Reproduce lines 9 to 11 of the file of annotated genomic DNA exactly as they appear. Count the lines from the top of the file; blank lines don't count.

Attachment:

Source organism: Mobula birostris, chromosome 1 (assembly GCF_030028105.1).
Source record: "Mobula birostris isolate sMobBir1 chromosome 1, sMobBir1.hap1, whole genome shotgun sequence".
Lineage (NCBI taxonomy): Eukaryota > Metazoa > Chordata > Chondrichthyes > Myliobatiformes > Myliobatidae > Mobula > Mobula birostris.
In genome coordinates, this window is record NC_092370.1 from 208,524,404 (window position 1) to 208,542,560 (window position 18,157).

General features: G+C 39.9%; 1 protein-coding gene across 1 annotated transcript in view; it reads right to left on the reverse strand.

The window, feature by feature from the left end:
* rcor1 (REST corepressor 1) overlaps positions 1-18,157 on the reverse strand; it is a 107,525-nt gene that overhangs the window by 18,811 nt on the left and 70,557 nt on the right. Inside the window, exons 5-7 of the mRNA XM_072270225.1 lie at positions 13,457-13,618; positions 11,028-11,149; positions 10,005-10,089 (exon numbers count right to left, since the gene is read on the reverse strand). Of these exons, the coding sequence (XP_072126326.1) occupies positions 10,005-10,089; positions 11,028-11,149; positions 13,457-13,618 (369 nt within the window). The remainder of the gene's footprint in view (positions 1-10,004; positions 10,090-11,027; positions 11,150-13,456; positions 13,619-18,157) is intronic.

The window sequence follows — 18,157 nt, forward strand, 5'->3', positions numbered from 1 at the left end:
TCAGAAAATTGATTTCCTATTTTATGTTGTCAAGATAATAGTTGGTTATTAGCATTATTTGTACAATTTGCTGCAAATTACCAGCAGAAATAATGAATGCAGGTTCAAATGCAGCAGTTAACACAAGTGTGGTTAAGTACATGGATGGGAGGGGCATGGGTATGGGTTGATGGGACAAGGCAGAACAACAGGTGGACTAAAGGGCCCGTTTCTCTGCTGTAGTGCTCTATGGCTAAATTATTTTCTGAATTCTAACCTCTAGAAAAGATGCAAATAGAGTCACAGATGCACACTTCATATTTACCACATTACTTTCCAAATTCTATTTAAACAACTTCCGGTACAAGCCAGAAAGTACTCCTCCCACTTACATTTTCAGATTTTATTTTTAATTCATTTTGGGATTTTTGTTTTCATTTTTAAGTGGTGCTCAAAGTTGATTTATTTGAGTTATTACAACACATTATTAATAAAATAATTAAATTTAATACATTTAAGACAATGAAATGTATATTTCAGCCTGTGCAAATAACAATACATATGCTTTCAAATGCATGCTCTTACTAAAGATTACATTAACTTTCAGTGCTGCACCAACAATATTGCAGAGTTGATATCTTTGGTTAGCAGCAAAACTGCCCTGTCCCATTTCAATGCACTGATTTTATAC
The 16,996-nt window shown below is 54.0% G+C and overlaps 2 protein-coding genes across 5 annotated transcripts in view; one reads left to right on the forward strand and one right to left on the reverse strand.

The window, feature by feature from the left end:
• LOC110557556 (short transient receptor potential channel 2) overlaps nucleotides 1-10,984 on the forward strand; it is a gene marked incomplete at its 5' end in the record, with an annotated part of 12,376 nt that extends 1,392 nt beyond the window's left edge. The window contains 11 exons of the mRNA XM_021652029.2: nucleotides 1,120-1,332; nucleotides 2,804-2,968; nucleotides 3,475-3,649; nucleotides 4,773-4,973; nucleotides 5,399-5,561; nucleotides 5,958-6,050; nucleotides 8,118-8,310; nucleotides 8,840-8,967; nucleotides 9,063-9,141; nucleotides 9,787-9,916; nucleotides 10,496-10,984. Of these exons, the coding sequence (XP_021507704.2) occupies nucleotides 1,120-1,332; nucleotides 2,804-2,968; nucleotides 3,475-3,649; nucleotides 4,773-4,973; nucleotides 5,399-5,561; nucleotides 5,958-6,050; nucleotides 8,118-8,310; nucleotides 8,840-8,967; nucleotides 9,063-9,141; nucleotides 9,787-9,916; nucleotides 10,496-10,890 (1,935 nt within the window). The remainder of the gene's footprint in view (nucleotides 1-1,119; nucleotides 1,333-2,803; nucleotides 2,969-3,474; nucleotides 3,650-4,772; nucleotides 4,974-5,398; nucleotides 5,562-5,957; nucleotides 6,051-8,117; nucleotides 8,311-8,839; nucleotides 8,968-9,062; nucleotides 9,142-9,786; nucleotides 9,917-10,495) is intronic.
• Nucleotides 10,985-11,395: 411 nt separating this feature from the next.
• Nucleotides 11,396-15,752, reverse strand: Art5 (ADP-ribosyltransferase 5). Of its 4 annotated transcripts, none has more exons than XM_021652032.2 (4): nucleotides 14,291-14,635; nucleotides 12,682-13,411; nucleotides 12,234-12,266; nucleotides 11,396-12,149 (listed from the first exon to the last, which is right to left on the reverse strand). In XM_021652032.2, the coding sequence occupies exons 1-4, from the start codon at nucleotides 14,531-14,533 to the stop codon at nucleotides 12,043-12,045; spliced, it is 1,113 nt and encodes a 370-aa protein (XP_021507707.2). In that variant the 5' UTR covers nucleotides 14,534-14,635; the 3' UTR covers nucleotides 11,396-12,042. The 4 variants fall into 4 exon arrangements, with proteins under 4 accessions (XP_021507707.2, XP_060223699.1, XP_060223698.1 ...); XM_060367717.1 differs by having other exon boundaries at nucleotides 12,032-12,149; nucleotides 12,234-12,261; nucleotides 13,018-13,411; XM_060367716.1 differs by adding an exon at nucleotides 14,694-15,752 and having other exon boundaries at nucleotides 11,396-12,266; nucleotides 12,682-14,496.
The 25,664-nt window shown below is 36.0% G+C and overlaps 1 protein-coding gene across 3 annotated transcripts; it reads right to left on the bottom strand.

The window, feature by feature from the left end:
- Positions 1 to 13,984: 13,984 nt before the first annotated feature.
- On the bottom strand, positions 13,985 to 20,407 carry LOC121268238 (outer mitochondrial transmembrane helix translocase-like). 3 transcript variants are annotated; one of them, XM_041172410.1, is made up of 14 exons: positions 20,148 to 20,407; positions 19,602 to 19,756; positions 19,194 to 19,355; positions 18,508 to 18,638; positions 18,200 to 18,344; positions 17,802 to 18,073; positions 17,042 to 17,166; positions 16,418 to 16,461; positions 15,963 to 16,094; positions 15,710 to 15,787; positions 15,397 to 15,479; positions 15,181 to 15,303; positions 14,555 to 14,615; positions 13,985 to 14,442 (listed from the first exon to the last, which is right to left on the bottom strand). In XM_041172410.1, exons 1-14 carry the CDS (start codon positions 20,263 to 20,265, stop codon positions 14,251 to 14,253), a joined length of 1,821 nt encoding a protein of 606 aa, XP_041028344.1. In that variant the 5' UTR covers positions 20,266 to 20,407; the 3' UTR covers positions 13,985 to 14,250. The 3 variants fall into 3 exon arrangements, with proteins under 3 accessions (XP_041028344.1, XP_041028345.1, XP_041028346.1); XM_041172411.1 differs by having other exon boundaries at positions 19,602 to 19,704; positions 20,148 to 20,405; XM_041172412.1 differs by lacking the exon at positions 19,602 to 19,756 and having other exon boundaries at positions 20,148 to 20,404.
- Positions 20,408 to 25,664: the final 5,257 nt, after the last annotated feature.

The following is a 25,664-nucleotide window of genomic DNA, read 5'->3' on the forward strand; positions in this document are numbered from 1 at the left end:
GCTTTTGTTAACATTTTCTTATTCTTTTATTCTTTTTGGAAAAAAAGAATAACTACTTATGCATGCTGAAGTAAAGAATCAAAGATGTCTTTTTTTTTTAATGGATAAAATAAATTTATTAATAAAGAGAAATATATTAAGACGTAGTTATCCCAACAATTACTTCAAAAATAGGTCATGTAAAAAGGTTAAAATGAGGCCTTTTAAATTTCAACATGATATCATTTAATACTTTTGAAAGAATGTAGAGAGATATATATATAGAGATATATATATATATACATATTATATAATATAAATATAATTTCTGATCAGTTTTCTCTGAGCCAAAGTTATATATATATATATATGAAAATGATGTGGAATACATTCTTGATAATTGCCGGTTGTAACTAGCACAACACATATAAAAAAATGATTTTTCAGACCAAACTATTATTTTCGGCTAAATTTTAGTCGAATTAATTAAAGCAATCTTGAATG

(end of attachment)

TCAGAAAATTGATTTCCTATTTTATGTTGTCAAGATAATAGTTGGTTATTAGCATTATTTGTACAATTTGCTGCAAATTACCAGCAGAAATAATGAATGCAGGTTCAAATGCAGCAGTTAACACAAGTGTGGTTAAGTACATGGATGGGAGGGGCATGGGTATGGGTTGATGGGACAAGGCAGAACAACAGGTGGACTAAAGGGCCCGTTTCTCTGCTGTAGTGCTCTATGGCTAAATTATTTTCTGAATTCTAACCTCTAGAAAAGATGCAAATAGAGTCACAGATGCACACTTCATATTTACCACATTACTTTCCAAATTCTATTTAAACAACTTCCGGTACAAGCCAGAAAGTACTCCTCCCACTTACATTTTCAGATTTTATTTTTAATTCATTTTGGGATTTTTGTTTTCATTTTTAAGTGGTGCTCAAAGTTGATTTATTTGAGTTATTACAACACATTATTAATAAAATAATTAAATTTAATACATTTAAGACAATGAAATGTATATTTCAGCCTGTGCAAATAACAATACATATGCTTTCAAATGCATGCTCTTACTAAAGATTACATTAACTTTCAGTGCTGCACCAACAATATTGCAGAGTTGATATCTTTGGTTAGCAGCAAAACTGCCCTGTCCCATTTCAATGCACTGATTTTATAC
The 16,996-nt window shown below is 54.0% G+C and overlaps 2 protein-coding genes across 5 annotated transcripts in view; one reads left to right on the forward strand and one right to left on the reverse strand.

The window, feature by feature from the left end: